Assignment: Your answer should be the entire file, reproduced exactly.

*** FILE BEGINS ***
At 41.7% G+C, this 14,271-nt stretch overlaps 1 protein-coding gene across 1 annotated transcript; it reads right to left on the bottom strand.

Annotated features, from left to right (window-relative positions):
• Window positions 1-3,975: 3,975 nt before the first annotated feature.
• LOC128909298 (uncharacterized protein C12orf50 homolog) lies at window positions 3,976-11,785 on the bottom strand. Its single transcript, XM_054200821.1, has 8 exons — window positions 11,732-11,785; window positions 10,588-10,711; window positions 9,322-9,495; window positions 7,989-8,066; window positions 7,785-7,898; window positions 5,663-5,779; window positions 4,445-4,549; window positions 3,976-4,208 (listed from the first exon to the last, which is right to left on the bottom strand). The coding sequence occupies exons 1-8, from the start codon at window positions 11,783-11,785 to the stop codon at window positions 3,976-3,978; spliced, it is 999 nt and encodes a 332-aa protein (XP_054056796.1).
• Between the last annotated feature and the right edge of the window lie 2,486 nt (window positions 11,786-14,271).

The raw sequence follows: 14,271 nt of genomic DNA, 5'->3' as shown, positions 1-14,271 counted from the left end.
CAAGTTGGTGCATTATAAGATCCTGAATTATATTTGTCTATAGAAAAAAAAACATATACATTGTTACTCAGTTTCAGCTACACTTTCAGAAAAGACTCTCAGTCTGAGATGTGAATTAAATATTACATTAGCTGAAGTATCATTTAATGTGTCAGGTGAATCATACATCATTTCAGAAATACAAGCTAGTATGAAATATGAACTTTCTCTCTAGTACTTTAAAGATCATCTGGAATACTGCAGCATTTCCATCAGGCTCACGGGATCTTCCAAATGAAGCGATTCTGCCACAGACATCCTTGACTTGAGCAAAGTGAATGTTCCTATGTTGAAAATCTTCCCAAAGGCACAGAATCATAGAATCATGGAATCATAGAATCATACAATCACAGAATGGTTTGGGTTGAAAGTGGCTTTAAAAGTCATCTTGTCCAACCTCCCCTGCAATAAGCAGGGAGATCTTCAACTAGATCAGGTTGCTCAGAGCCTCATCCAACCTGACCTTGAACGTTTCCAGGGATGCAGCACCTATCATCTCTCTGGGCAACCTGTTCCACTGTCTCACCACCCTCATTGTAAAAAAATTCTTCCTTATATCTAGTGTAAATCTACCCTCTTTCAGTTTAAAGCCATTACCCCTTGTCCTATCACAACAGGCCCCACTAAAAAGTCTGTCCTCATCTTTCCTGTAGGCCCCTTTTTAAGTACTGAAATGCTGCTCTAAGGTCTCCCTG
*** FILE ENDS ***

At 41.7% G+C, this 14,271-nt stretch overlaps 1 protein-coding gene across 1 annotated transcript; it reads right to left on the bottom strand.

Annotated features, from left to right (window-relative positions):
• Window positions 1-3,975: 3,975 nt before the first annotated feature.
• LOC128909298 (uncharacterized protein C12orf50 homolog) lies at window positions 3,976-11,785 on the bottom strand. Its single transcript, XM_054200821.1, has 8 exons — window positions 11,732-11,785; window positions 10,588-10,711; window positions 9,322-9,495; window positions 7,989-8,066; window positions 7,785-7,898; window positions 5,663-5,779; window positions 4,445-4,549; window positions 3,976-4,208 (listed from the first exon to the last, which is right to left on the bottom strand). The coding sequence occupies exons 1-8, from the start codon at window positions 11,783-11,785 to the stop codon at window positions 3,976-3,978; spliced, it is 999 nt and encodes a 332-aa protein (XP_054056796.1).
• Between the last annotated feature and the right edge of the window lie 2,486 nt (window positions 11,786-14,271).

The raw sequence follows: 14,271 nt of genomic DNA, 5'->3' as shown, positions 1-14,271 counted from the left end.
CAAGTTGGTGCATTATAAGATCCTGAATTATATTTGTCTATAGAAAAAAAAACATATACATTGTTACTCAGTTTCAGCTACACTTTCAGAAAAGACTCTCAGTCTGAGATGTGAATTAAATATTACATTAGCTGAAGTATCATTTAATGTGTCAGGTGAATCATACATCATTTCAGAAATACAAGCTAGTATGAAATATGAACTTTCTCTCTAGTACTTTAAAGATCATCTGGAATACTGCAGCATTTCCATCAGGCTCACGGGATCTTCCAAATGAAGCGATTCTGCCACAGACATCCTTGACTTGAGCAAAGTGAATGTTCCTATGTTGAAAATCTTCCCAAAGGCACAGAATCATAGAATCATGGAATCATAGAATCATACAATCACAGAATGGTTTGGGTTGAAAGTGGCTTTAAAAGTCATCTTGTCCAACCTCCCCTGCAATAAGCAGGGAGATCTTCAACTAGATCAGGTTGCTCAGAGCCTCATCCAACCTGACCTTGAACGTTTCCAGGGATGCAGCACCTATCATCTCTCTGGGCAACCTGTTCCACTGTCTCACCACCCTCATTGTAAAAAAATTCTTCCTTATATCTAGTGTAAATCTACCCTCTTTCAGTTTAAAGCCATTACCCCTTGTCCTATCACAACAGGCCCCACTAAAAAGTCTGTCCTCATCTTTCCTGTAGGCCCCTTTTTAAGTACTGAAATGCTGCTCTAAGGTCTCCCTG